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Category : Science Spotlight

Posted : Monday, October 30, 2023
Edited By : Rebekah Grmela
Sunday, November 19, 2023

Science Spotlight: PALAIOS + Eduardo B. Olivero

Rebekah Grmela

Welcome to our newest series: SEPM Science Spotlight! 

This series is a feature that enables SEPM members to dig in deep and learn more about the work of their members and SEPM publications. Read below to learn more about a recent work in SEPM's PALAIOS journal, and contact Eduardo to talk science! 

Would you like your work featured? Consider applying here or submitting your info with your next SEPM journal submission. 

NameEduardo B. Olivero

Publication: PALAIOS


Authorship of PaperE. B. Olivero and M. I. López Cabrera

New insights and global importance of the study, a summary of results and methods used to achieve them, and major outcomesIn the Austral Basin of Tierra del Fuego, Argentina, the deep-marine lower Miocene Viamonte Formation preserves a superbly exposed channel-levee turbidite system. Overbank thin-bedded turbidites, originated in internal levees adjacent to active channels or in large-wedge shaped external levees confining the channel belt, record scarce graphoglyptids and abundant, minute, elite trace fossils, dominated by two unusual ichnoguilds. 

The first, a monoichnospecific Cylindrichnus ichnoguild, consists of crowded, post-depositional burrows formed in surface sediments during the final phase of turbidite deposition. The second, a pre-depositional Helminthopsis ichnoguild, consists of dense simple grazing trails, mainly Helminthopsis and Helminthoidichnites, occupying a very shallow tier in organic-rich mud covering the sea floor prior to turbidite deposition. The trace makers of Cylindrichnus were opportunistic suspension/detritus feeding organisms, probably polychaetes, which bloomed during high-flux of labile organic matter brought to internal and external levees by turbidity currents. The trace makers of Helminthopsis and Helminthoidichnites were probably nematodes that grazed on organic-rich muddy sediments with abundant pyrite, suggesting sulfur-cycling chemosynthetic microbial communities originated during interturbidite phases. These minute grazing trails are commonly associated with Kinneyia-like and other wrinkle structures, making this unusual Miocene preservation reminiscent of the Ediacaran Helminthopsis ichnoguild.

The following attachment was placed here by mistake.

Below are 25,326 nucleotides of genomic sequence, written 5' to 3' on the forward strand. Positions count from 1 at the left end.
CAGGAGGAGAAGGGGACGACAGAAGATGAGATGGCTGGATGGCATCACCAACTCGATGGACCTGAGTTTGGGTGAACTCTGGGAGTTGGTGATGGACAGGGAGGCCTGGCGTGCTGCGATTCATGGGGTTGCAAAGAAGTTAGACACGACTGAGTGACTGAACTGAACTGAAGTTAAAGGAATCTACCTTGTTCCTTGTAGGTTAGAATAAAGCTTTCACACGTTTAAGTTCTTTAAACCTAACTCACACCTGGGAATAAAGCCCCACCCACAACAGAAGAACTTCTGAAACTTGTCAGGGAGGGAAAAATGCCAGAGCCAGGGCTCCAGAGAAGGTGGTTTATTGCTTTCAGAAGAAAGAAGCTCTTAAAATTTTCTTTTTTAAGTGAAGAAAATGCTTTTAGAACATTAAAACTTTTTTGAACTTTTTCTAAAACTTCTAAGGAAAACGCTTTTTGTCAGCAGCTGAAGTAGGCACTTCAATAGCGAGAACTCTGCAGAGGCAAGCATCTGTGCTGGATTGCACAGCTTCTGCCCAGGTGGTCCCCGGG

In spite of characteristical sedimentary facies, typical of overbank deposits elsewhere, the rhythmical alternation of the Cylindrichnus and Helminthopsis ichnoguilds clearly differentiated the thin-bedded turbidites of the Viamonte Formation from other channel-levee complexes, stressing the point that ichnoassemblages reflect sets of environmental parameters and not necessarily particular depositional settings.

Upper plane view showing crowded Cylindrichnus trace fossils from the external levee.


Lead Author BioEduardo B. Olivero, Investigador Superior, Centro Austral de Investigaciones Científicas (CADIC), CONICET and Professor at the Universidad Nacional de Tierra del Fuego. Main topics of my current research interest are the Upper Cretaceous-Cenozoic stratigraphy, depositional settings, and ichnology of the shelfal clastic deposits of the James Ross Basin, Antarctica and the deep-marine turbidite systems of the Austral-Malvinas basins in Tierra del Fuego, Argentina. Please include name, research focus, academic background and any other relevant details.

Where you can learn more: A companion open access article, describing and interpreting the sedimentary facies of the Miocene turbidites (Olivero, E.B., Torres Carbonell, P.J., 2021, Stratigraphy and depositional architecture of the Viamonte Formation, Miocene, Tierra del Fuego, Argentina: the interplay between deep-marine transverse and longitudinal depositional systems) can be found here. You may also reach out to Eduardo via email here